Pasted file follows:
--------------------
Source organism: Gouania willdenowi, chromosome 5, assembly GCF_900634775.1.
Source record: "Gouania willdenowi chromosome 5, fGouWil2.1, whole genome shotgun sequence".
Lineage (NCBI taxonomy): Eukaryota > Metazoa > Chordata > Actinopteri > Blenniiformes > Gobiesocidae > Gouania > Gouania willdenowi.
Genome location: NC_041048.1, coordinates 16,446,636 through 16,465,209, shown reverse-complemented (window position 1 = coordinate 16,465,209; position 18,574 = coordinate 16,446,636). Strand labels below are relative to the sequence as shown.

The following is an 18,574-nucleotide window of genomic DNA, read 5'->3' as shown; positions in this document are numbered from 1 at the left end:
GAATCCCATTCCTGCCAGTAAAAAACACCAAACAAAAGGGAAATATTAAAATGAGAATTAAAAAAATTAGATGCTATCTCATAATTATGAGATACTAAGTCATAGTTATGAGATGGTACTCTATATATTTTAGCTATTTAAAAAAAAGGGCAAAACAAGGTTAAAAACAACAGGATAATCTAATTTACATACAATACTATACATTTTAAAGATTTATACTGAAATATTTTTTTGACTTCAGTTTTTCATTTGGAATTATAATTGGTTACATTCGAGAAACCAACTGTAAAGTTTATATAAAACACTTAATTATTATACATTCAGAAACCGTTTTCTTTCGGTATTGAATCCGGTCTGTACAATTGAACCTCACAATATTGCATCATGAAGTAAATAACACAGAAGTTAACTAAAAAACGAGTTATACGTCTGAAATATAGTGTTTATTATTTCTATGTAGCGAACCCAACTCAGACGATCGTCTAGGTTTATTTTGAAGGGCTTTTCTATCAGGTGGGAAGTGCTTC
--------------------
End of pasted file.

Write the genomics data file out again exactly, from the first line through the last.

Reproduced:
Source organism: Gouania willdenowi, chromosome 5, assembly GCF_900634775.1.
Source record: "Gouania willdenowi chromosome 5, fGouWil2.1, whole genome shotgun sequence".
Lineage (NCBI taxonomy): Eukaryota > Metazoa > Chordata > Actinopteri > Blenniiformes > Gobiesocidae > Gouania > Gouania willdenowi.
Genome location: NC_041048.1, coordinates 16,446,636 through 16,465,209, shown reverse-complemented (window position 1 = coordinate 16,465,209; position 18,574 = coordinate 16,446,636). Strand labels below are relative to the sequence as shown.

The following is an 18,574-nucleotide window of genomic DNA, read 5'->3' as shown; positions in this document are numbered from 1 at the left end:
GAATCCCATTCCTGCCAGTAAAAAACACCAAACAAAAGGGAAATATTAAAATGAGAATTAAAAAAATTAGATGCTATCTCATAATTATGAGATACTAAGTCATAGTTATGAGATGGTACTCTATATATTTTAGCTATTTAAAAAAAAGGGCAAAACAAGGTTAAAAACAACAGGATAATCTAATTTACATACAATACTATACATTTTAAAGATTTATACTGAAATATTTTTTTGACTTCAGTTTTTCATTTGGAATTATAATTGGTTACATTCGAGAAACCAACTGTAAAGTTTATATAAAACACTTAATTATTATACATTCAGAAACCGTTTTCTTTCGGTATTGAATCCGGTCTGTACAATTGAACCTCACAATATTGCATCATGAAGTAAATAACACAGAAGTTAACTAAAAAACGAGTTATACGTCTGAAATATAGTGTTTATTATTTCTATGTAGCGAACCCAACTCAGACGATCGTCTAGGTTTATTTTGAAGGGCTTTTCTATCAGGTGGGAAGTGCTTC